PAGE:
Faults: Snipey muzzle.
The Louisiana Catahoula Leopard Dog has a complete set of evenly spaced, white teeth. A scissors bite is preferred, but a level bite is acceptable. Full dentition is greatly desired, but dogs are not to be penalized for worn or broken teeth.
Serious Faults: Overshot or undershot bite.
Nose pigment may be any color or combination of colors.
Eyes are set moderately well apart, medium in size, somewhat rounded in appearance, and are set well into the skull. Eyes may be any color or combination of colors without preference. Eye rims are tight and may be any color or combination of colors.
Serious Faults: Malformed pupils; pupils not centered; sagging eyelids making haw visible; functional abnormality of eyelids or eyelashes.
Ears are drop, short to medium in length, moderate in size, and proportionally wide at the base, gradually tapering to the slightly rounded tip. They should fold over and be generally triangular in shape. The top of the ear fold is level or just slightly below the top line of the skull. When the dog is at attention, the inner edge of the ear lies close to the cheek. Laid-back ears are acceptable but not preferred.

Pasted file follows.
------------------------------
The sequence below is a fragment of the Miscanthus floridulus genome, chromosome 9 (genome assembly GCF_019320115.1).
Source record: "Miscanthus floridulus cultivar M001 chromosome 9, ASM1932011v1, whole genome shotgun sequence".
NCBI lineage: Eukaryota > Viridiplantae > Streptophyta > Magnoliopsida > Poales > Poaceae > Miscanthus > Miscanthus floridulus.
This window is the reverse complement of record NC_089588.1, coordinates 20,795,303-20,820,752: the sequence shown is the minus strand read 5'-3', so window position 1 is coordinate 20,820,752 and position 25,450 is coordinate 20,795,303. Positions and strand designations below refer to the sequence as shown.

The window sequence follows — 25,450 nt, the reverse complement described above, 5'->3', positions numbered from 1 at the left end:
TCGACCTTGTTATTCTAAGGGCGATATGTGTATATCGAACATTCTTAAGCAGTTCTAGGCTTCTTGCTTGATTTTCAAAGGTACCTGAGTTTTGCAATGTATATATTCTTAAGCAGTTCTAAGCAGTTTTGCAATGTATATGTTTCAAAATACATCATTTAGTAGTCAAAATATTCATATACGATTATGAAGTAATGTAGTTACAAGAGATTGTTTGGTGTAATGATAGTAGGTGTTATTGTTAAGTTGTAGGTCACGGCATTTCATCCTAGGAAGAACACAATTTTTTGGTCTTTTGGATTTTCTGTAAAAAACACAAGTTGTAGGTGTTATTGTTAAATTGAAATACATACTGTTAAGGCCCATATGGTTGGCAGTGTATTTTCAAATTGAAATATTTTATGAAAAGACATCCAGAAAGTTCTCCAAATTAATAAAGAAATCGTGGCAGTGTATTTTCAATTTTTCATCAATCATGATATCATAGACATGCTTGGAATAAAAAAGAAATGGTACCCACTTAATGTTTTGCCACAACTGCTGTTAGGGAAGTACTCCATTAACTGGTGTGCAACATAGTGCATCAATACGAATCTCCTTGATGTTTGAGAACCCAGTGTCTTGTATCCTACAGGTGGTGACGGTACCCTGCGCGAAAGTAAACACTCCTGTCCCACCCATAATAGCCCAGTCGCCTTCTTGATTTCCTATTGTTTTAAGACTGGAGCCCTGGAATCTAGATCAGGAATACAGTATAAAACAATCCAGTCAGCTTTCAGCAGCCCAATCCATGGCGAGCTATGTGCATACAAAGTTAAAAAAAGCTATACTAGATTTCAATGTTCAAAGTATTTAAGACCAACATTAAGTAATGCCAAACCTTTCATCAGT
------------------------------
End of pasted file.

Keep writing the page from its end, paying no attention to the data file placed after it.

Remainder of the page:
Faults: Any ear type other than described above.
Disqualification: Cropped ears.
The neck is muscular and of good length, without being overdone. The circumference of the neck widens from the nape to where the neck blends smoothly into the shoulders.
Faults: Neck too short and thick or too thin and weak; excess skin forming dewlap.
The shoulders are strong and smoothly muscled. The shoulder blades are long, wide, flat and well laid back. The upper arm is roughly equal in length to the shoulder blade and joins it at an angle sufficient to ensure that the foot falls under the withers. The elbows are close to the body and do not turn out.
The forelegs are straight, and of medium bone, indicating strength without excessive thickness. Pasterns are strong, short, and slightly sloping. The length of the forelegs should roughly equal 50-60% of the dog’s height at the withers. A dog with legs shorter than the ideal is to be more heavily penalized than a dog with longer legs.
Faults: Forequarters significantly heavier than hindquarters; bone too heavy or too fine; straight shoulders; out at elbows; weak pasterns.